The Pros And Cons Of Hiring Your Spouse

Successfully Ever After?

If you’re married and have a small business, you may (at some point) have considered taking on your spouse as an employee. After all, you already know his or her qualifications, and you won’t have to run a background check. On the surface, it appears to make perfect sense.

There is no right answer to the question of whether or not you should hire your better half. Much of this decision will be based on considering variables that will differ for just about every person considering hiring their significant other.

However, while no two spouses bring the same set of qualifications to the table, there are certain pros and cons which should be weighed by any entrepreneur who is considering mixing business with pleasure in this way.

You Know What You’re Getting Into

As mentioned briefly above, when it comes to hiring this employee you pretty much know precisely what you will be getting from the very beginning. You know that you can trust them not to skim a little off the top, or to sue you if they slip while stocking shelves.

You also won’t have to scan through stacks of laughably bad resumes, looking for that diamond in the rough. Sometimes they’re good for a laugh, but chances are, you have better things to do with your time.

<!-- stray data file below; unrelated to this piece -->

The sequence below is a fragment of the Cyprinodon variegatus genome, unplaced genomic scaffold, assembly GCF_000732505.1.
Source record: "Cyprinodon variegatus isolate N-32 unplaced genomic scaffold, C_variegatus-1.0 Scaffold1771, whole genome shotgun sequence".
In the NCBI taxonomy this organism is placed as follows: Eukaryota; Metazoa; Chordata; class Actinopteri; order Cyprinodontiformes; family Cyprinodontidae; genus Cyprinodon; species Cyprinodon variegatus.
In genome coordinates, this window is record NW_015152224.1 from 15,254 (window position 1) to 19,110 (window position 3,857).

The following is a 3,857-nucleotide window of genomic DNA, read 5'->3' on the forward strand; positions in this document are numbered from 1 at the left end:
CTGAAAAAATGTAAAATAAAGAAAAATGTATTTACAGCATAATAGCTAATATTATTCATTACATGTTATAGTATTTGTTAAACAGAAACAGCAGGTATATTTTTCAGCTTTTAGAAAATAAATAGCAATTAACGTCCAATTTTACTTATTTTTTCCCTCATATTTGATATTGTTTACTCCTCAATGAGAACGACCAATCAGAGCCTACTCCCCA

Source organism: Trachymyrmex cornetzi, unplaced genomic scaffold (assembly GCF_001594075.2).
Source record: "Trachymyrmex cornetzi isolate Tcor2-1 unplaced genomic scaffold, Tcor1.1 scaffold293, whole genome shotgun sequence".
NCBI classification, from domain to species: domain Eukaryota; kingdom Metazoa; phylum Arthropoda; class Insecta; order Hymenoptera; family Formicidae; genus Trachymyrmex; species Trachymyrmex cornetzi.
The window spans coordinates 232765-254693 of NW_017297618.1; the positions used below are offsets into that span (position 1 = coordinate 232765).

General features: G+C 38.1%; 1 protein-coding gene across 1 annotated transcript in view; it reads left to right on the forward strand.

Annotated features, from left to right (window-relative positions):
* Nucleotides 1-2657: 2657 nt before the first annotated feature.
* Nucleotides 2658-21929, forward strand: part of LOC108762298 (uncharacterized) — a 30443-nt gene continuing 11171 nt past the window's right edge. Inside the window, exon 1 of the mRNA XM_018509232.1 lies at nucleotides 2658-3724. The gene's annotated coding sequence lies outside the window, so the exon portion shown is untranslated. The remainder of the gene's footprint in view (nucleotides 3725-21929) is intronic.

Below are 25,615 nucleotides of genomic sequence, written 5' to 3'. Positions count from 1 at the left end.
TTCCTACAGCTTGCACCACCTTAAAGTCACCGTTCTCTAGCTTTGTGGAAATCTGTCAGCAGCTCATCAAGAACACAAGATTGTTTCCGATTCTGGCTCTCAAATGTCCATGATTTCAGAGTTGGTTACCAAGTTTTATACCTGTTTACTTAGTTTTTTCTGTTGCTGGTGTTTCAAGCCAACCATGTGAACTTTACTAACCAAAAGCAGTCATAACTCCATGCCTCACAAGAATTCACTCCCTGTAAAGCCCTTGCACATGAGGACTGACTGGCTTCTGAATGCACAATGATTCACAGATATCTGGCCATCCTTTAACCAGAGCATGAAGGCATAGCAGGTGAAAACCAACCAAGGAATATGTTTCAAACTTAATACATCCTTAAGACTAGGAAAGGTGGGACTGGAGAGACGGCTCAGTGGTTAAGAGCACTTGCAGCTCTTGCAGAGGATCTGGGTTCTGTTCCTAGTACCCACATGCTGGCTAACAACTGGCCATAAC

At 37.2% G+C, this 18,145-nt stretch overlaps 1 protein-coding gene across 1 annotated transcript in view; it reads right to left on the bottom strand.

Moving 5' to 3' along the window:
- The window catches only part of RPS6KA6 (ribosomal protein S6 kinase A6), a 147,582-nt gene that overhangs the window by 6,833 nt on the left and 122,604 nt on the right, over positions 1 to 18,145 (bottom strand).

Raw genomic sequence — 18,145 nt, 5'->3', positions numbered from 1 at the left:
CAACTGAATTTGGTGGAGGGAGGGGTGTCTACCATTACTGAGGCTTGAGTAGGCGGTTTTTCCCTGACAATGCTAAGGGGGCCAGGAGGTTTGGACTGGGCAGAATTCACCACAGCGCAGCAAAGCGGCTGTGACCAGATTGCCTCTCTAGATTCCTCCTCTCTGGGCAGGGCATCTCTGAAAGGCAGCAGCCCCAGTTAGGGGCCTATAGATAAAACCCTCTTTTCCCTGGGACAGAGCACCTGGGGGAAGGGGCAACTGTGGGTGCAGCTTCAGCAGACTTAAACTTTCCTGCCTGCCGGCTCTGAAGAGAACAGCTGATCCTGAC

Knowing exactly what you’re getting with a new employee can go a long way when you operate a small team, and you’re just starting out with a freelance business.

Simplified Taxes and Legalities (For the Most Part)

If your business is a sole proprietorship (and you’d like to keep it that way), you need not worry about changing your business’s legal structure, or hiring your spouse as an independent contractor.

Simply file your taxes jointly, and be sure to report your business’s profits (or losses) on your Schedule C form. Then, the income will legally belong to both of you, and you’ll also be able to avoid the more complex process of filing as a partnership.

Potential Drawbacks to Hiring Your Spouse

What if they’re absolutely, positively, flat-out, terrible at the job, but also love doing it more than anything? What will you do, then? It’s a terrifying prospect, isn’t it?

You should make sure that you (and your spouse) are entirely realistic about what their qualifications are. While this might involve some potentially touchy conversations, it’s best to know up front and in as complete a manner as possible, exactly what your roles will be, and how well prepared your spouse will be in their new role.

You’ll need to keep the lines of communication open, and while it’s impossible to fully separate work from home, you’ll need to do your best to forge some sort of a business relationship that allows you to give each other constructive criticism, without anyone taking it too personally.

You should also be aware that while you’re still technically the owner “on paper,” filing your taxes jointly can cause your business to viewed as marital property. These laws do vary by state, so make sure to perform the necessary research.

By: Rick Klaras

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